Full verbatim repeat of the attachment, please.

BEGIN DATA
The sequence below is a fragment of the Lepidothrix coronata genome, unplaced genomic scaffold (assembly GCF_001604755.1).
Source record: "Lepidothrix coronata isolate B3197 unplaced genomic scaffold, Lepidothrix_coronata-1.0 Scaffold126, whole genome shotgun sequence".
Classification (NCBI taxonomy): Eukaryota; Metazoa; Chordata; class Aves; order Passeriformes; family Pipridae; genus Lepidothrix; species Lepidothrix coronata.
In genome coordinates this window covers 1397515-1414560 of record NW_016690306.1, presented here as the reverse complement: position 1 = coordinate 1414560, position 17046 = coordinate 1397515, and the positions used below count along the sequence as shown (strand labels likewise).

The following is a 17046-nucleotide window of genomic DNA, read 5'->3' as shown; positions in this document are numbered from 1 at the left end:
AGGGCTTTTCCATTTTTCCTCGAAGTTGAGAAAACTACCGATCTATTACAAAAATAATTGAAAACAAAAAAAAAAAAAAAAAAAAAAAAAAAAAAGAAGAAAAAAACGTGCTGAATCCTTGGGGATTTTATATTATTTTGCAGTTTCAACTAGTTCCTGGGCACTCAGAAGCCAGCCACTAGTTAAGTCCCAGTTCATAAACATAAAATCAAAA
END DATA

The sequence below is a fragment of the Lepidothrix coronata genome, unplaced genomic scaffold (assembly GCF_001604755.1).
Source record: "Lepidothrix coronata isolate B3197 unplaced genomic scaffold, Lepidothrix_coronata-1.0 Scaffold126, whole genome shotgun sequence".
Classification (NCBI taxonomy): Eukaryota; Metazoa; Chordata; class Aves; order Passeriformes; family Pipridae; genus Lepidothrix; species Lepidothrix coronata.
In genome coordinates this window covers 1397515-1414560 of record NW_016690306.1, presented here as the reverse complement: position 1 = coordinate 1414560, position 17046 = coordinate 1397515, and the positions used below count along the sequence as shown (strand labels likewise).

The following is a 17046-nucleotide window of genomic DNA, read 5'->3' as shown; positions in this document are numbered from 1 at the left end:
AGGGCTTTTCCATTTTTCCTCGAAGTTGAGAAAACTACCGATCTATTACAAAAATAATTGAAAACAAAAAAAAAAAAAAAAAAAAAAAAAAAAAAGAAGAAAAAAACGTGCTGAATCCTTGGGGATTTTATATTATTTTGCAGTTTCAACTAGTTCCTGGGCACTCAGAAGCCAGCCACTAGTTAAGTCCCAGTTCATAAACATAAAATCAAAA